This is just a short note about a rather excellent article and a hilariously bad one. Copying things is an accepted technique across disciplines to improve one's skill. I learned to knit and bead from patterns; I learned to draw from classes and photographs. I won't deny enjoying fanart...but I have get to find fanfiction to read that hasn't made my eyes bleed or hasn't had 'visible cracks'.
I've got a prejudice against messing with proper timelines and 'head canon' stuff--JK Rowling's experiences with people demanding that Harry and Hermione get together are a prime example--but I'm
pretty amazed by how respectful, careful, and loving most fans are.
However, I've come to respect that it's a way for people to play and experience a story again. I think serious fanfic writing should wait for the development of original characters, because it can teach poor habits. That being said, caricature and re-interpreting a story is part of human culture and the way we experience stories. The 'what if' nature of thought and the teasing some shows provide--Farscape, one of my absolute favorites, is far from immune, and has several jokes and moments that blatantly tease fans about certain relationships--opens a door to speculation. Often, that door can lead in interesting directions. Sometimes the directions are awful and dull, or worse, awe-inspiringly awful.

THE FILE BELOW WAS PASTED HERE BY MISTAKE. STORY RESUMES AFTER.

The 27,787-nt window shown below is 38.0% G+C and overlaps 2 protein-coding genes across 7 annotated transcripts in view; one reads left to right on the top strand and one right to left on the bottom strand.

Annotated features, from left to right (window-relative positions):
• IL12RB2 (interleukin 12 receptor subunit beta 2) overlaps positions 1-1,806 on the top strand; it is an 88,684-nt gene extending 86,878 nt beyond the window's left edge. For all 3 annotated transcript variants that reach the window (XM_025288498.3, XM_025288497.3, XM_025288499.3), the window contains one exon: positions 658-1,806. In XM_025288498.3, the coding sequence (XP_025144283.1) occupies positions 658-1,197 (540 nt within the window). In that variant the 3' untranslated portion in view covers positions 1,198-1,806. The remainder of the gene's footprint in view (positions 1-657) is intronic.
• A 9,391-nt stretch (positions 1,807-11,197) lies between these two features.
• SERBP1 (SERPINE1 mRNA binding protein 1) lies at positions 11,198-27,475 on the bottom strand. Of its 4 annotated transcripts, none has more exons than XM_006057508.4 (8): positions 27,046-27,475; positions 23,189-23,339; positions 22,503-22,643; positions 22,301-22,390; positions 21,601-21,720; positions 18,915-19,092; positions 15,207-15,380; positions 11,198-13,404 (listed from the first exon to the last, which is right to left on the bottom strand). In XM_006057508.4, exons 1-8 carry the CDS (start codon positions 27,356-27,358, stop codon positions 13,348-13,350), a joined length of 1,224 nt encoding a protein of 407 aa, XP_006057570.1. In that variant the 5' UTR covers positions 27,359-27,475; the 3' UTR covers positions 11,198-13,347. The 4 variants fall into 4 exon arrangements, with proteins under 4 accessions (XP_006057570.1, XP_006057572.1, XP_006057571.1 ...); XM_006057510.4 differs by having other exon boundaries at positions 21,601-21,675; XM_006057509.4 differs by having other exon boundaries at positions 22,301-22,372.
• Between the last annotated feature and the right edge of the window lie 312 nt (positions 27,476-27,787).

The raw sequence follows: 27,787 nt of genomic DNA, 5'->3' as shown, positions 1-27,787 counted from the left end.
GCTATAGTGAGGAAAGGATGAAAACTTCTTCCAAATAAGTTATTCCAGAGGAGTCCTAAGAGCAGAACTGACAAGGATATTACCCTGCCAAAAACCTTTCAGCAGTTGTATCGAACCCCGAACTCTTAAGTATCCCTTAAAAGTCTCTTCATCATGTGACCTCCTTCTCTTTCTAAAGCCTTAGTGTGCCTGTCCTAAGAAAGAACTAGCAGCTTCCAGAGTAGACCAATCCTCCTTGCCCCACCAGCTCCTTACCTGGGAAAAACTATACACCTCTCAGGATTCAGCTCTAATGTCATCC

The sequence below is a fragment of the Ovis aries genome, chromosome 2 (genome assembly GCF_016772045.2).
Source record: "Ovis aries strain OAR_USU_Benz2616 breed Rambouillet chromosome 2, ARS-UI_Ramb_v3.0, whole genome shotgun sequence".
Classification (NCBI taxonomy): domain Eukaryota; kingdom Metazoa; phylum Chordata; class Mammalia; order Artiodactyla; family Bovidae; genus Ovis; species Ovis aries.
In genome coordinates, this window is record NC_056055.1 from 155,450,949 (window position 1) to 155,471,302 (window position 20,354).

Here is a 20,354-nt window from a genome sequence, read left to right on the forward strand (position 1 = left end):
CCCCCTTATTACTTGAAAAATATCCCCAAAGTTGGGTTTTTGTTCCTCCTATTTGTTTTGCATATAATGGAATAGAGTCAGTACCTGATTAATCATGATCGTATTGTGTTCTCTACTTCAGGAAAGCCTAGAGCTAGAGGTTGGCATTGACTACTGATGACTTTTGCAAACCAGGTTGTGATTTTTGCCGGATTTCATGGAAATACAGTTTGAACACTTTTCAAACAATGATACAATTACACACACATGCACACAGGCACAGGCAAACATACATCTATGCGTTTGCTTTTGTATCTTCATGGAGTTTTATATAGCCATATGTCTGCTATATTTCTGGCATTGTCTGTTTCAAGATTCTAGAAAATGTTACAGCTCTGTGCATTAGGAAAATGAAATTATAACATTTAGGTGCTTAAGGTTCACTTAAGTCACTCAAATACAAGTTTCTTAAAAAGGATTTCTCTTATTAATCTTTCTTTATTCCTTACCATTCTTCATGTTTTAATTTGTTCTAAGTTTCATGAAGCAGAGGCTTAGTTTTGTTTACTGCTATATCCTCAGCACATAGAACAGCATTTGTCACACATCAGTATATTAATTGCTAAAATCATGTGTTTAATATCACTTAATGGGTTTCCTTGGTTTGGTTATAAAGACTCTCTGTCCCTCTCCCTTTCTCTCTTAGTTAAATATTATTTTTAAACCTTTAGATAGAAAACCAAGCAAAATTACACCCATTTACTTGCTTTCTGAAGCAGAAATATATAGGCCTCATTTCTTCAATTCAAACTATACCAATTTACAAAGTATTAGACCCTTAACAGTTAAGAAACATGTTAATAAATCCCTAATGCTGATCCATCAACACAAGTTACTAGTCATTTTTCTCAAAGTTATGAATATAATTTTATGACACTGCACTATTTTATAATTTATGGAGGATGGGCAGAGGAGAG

I mentioned Rowling's work above; this is a fine example of how fanfiction can make one a worse writer. If you rely on shortcuts and make them a habit, it's hard to improve or get over them. However, the creation of a web-series based on one of the worst stories of all time was pure genius, showing the power of reinterpretation. Please note that you will probably have to run to Youtube proper to watch it, because DRM is evil. I apologize in advance if you laugh your self sick.
There's also the really cool aspect of crossing influences and expanding a world. H P Lovecraft had an open world. Hugh Howey does as well. Doctor Who does, too, to a certain extent. Going to the musical side of things, Queen would not have existed without Freddy Mercury--a fan of the band. Clearly, there are times when the interpretations we get from fans can make the source material better. I'm already experiencing this with The Stolen, and the screenplay an actor fan is working on.
Also, why the hell are the only artists here dudes? I don't think I even know any male fanfiction artists/writers--maybe one? Maybe?